June Patron’s Night event was dedicated to the legacy and themes raised in the cinematic masterpiece 2001: A Space Odyssey.

The movie, due to its many exceptional qualities (stunning in-camera visuals, aesthetics, striking technological predictions (see astronauts’ using tablet computers in a movie from 1968), the rogue AI, lastly its philosophical layer) has never been entirely out of the popular discourse, but as of late it’s enjoying additional resurgence due to its rogue AI, HAL9000, appearing in each and every single conversation about AI in general, AI ethics, and AI threats.

The event was focused on some of the other themes of the movie, such as space exploration in general, space robotics, hibernation and cryonics, and the psychological aspects of space travel. RI always has great speakers, and this time was no exception.

The panel included:

  • Marek Kukula, Public Astronomer at the Royal Observatory Greenwich, as the discussion host and moderator
  • Calum Hervieu, space systems engineer with a focus on lunar exploration mission architectures and crew engineer for a Mars mission simulation in Hawaii.
  • Professor Yang Gao, Associate Dean for Faculty of Engineering and Physical Sciences (FEPS) and the Professor of Space Autonomous Systems at Surrey Space Centre (SSC) and the Director of EPSRC/UKSA National Hub on Future AI & Robotics for Space (FAIR-SPACE).
  • João Pedro de Magalhães, Institute of Ageing and Chronic Disease, University of Liverpool and coordinator of the UK Cryonics and Cryopreservation Research Network (http://www.cryonics-research.org.uk/), which aims to advance research in cryopreservation and its applications.
  • Iya Whiteley, Director of the Centre for Space Medicine at Mullard Space Science Laboratory, UCL. She is a Space Psychologist, who worked on developing Tim Peake’s astronaut selection training programmes.

If the academic cred of the guests weren’t enough, Iya’s hobby is competitive skydiving, João is an amateur stand-up comedian, and Calum recreationally runs half-marathons. Try to compete with that.

The event paid tribute to Stanley Kubrick’s masterpiece and used it as a starting point for speakers’ individual short presentations. Rogue AI wasn’t one of them, and that’s a good thing, because there were enough interesting topics to discuss without it. Calum compared the scope and difficulty of lunar missions with the potential Mars mission, making it very clear how much more challenging the latter will be (if it ever happens…), and showed some concepts for human habitat on Mars (kudos to Foster+Partners for thinking about extraterrestrial markets so early in the game). Iya talked about the unique and numerous psychological challenges and considerations of a long-term (here defined as going to Mars and back, a couple of years altogether, including a minimum of 220 days in the space craft each way) space mission, some of which are difficult to relate to for ordinary people – e.g. the lack of sensation of wind or slightly varying temperature on one’s skin. Yang talked about UK’s ambition of becoming a leading player in space robotics, and the drive to enthuse the youngest generations to space exploration and robotics. João talked about hibernation and cryonics as they occur in some species of mammals and amphibians, and about ongoing research into both hibernation and cryonics of humans (mentioning Alcor, the cryonics company which first appeared on my radar in unforgettable “Future Fantastic” series hosted by Gillian Anderson many moons ago).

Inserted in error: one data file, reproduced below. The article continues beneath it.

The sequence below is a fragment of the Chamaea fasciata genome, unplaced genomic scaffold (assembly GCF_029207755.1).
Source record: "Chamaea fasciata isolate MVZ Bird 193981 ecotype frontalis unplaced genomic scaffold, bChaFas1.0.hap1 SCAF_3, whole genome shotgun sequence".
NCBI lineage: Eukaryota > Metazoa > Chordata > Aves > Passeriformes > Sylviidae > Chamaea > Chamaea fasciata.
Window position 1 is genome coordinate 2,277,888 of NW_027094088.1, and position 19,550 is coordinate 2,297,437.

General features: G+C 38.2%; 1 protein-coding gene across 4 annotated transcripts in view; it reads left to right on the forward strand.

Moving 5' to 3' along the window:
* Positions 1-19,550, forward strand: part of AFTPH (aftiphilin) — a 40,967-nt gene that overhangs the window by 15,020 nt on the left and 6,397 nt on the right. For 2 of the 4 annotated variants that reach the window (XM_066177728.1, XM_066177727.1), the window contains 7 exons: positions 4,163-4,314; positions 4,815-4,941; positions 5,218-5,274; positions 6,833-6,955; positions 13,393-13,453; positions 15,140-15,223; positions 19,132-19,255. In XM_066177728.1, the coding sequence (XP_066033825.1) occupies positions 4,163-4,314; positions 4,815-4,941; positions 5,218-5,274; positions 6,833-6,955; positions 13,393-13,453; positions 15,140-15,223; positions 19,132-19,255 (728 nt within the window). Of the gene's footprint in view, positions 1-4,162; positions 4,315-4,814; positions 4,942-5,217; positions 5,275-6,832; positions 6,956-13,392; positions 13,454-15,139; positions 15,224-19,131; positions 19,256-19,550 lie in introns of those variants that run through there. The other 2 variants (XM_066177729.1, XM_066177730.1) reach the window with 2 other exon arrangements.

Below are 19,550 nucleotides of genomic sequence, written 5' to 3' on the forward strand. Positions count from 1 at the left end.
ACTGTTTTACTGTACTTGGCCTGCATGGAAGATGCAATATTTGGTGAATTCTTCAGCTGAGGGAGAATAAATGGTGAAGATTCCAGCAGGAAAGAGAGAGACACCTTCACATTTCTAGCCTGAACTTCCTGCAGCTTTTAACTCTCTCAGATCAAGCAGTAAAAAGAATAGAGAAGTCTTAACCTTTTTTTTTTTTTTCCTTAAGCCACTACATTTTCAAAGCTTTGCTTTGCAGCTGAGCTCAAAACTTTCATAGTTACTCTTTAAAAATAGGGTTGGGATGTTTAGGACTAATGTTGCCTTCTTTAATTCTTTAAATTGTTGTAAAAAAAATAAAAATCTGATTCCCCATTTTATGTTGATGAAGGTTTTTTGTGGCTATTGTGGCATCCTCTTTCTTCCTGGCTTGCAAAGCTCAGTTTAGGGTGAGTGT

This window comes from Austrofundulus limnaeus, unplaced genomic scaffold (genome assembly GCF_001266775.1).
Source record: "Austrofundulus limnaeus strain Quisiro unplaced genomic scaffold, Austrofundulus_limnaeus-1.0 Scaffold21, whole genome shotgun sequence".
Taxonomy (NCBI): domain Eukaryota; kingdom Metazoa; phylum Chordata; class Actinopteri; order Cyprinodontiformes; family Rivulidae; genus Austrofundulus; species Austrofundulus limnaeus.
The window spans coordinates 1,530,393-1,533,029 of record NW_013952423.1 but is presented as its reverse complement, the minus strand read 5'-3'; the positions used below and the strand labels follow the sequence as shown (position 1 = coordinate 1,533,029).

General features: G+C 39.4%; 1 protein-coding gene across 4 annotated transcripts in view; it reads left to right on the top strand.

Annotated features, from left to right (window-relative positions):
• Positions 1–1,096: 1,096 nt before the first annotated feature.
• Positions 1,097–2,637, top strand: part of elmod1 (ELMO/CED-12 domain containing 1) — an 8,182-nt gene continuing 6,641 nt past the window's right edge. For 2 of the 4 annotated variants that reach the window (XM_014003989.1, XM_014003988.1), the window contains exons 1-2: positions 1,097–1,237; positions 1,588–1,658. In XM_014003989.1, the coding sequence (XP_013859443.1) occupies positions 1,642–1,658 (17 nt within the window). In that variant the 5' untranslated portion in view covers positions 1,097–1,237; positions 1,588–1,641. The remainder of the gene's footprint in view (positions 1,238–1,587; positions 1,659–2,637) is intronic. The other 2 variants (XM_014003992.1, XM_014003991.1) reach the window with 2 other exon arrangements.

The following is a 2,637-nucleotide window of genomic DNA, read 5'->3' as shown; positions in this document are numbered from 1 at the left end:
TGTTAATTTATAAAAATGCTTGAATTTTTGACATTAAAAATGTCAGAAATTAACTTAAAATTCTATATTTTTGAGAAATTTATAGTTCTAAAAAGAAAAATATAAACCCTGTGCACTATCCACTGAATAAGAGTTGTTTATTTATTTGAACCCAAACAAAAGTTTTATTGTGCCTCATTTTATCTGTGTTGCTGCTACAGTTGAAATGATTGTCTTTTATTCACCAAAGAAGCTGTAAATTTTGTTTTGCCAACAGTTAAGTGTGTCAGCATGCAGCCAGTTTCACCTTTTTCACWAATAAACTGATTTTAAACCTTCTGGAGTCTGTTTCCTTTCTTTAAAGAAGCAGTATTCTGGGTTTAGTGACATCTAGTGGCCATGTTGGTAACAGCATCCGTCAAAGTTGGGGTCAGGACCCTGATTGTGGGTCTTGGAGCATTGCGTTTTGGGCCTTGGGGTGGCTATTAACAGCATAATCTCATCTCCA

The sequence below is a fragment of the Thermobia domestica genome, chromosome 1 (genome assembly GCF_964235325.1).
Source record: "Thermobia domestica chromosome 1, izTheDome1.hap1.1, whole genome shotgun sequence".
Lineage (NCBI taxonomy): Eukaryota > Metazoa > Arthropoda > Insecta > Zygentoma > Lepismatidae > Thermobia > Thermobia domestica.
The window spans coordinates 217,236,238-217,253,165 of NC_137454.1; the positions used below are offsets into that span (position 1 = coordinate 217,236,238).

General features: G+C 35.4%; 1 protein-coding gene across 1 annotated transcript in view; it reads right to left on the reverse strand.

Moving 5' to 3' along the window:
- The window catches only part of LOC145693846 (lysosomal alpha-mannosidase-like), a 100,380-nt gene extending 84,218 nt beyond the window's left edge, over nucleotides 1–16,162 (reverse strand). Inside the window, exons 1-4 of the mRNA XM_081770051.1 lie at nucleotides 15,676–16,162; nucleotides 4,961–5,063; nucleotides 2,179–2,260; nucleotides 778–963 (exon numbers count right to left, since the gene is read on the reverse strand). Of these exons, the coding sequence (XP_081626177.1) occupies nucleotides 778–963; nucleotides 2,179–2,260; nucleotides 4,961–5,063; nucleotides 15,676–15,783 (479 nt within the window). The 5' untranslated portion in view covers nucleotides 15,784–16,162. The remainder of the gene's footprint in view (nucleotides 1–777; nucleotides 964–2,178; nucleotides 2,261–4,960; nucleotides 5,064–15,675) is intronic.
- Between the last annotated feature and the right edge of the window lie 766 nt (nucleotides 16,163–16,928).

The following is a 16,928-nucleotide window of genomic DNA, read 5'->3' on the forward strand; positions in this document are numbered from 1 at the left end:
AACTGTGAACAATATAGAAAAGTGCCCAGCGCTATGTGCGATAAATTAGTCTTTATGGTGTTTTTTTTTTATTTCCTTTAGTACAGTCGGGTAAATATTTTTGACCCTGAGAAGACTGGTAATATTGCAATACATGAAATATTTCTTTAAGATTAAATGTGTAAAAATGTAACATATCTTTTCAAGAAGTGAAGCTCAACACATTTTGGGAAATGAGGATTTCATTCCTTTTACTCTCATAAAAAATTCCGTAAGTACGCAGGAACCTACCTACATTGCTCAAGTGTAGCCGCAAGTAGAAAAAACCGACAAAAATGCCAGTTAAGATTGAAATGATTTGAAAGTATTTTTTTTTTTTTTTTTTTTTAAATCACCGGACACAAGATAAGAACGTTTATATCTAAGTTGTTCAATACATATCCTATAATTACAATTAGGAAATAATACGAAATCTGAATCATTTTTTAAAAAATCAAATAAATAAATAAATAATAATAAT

Presentations were followed by the usual Q&A, which was then followed by hands-on experiences, which aren’t usually the part of RI events. Attendees could see the impact of micrometeorites on space crafts, experience firsthand (literally) different rocket fuels, see what would happen to an unprotected human in the vacuum of space, or try the zero-G simulation chair. My favourite one were the rocket fuels, presented by charming and beautiful robot lady

Loved it!